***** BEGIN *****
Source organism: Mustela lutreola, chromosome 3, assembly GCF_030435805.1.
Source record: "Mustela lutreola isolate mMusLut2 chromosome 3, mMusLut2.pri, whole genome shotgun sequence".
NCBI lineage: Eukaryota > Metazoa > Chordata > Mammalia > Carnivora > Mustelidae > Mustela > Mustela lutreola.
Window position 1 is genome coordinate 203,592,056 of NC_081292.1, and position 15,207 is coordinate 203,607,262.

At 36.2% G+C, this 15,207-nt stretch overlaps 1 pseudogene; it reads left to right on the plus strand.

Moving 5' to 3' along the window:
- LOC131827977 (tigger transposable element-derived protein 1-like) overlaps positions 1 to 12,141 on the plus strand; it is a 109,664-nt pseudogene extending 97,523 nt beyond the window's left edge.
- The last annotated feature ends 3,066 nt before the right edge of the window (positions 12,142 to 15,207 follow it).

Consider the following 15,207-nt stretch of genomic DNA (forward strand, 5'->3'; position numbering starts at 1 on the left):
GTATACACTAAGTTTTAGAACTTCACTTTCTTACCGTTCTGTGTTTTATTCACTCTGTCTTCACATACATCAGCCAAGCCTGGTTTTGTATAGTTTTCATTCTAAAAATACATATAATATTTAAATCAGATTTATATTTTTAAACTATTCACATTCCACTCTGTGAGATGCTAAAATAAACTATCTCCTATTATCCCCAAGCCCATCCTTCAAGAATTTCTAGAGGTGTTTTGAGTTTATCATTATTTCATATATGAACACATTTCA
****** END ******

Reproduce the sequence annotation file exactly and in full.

Source organism: Mustela lutreola, chromosome 3, assembly GCF_030435805.1.
Source record: "Mustela lutreola isolate mMusLut2 chromosome 3, mMusLut2.pri, whole genome shotgun sequence".
NCBI lineage: Eukaryota > Metazoa > Chordata > Mammalia > Carnivora > Mustelidae > Mustela > Mustela lutreola.
Window position 1 is genome coordinate 203,592,056 of NC_081292.1, and position 15,207 is coordinate 203,607,262.

At 36.2% G+C, this 15,207-nt stretch overlaps 1 pseudogene; it reads left to right on the plus strand.

Moving 5' to 3' along the window:
- LOC131827977 (tigger transposable element-derived protein 1-like) overlaps positions 1 to 12,141 on the plus strand; it is a 109,664-nt pseudogene extending 97,523 nt beyond the window's left edge.
- The last annotated feature ends 3,066 nt before the right edge of the window (positions 12,142 to 15,207 follow it).

Consider the following 15,207-nt stretch of genomic DNA (forward strand, 5'->3'; position numbering starts at 1 on the left):
GTATACACTAAGTTTTAGAACTTCACTTTCTTACCGTTCTGTGTTTTATTCACTCTGTCTTCACATACATCAGCCAAGCCTGGTTTTGTATAGTTTTCATTCTAAAAATACATATAATATTTAAATCAGATTTATATTTTTAAACTATTCACATTCCACTCTGTGAGATGCTAAAATAAACTATCTCCTATTATCCCCAAGCCCATCCTTCAAGAATTTCTAGAGGTGTTTTGAGTTTATCATTATTTCATATATGAACACATTTCA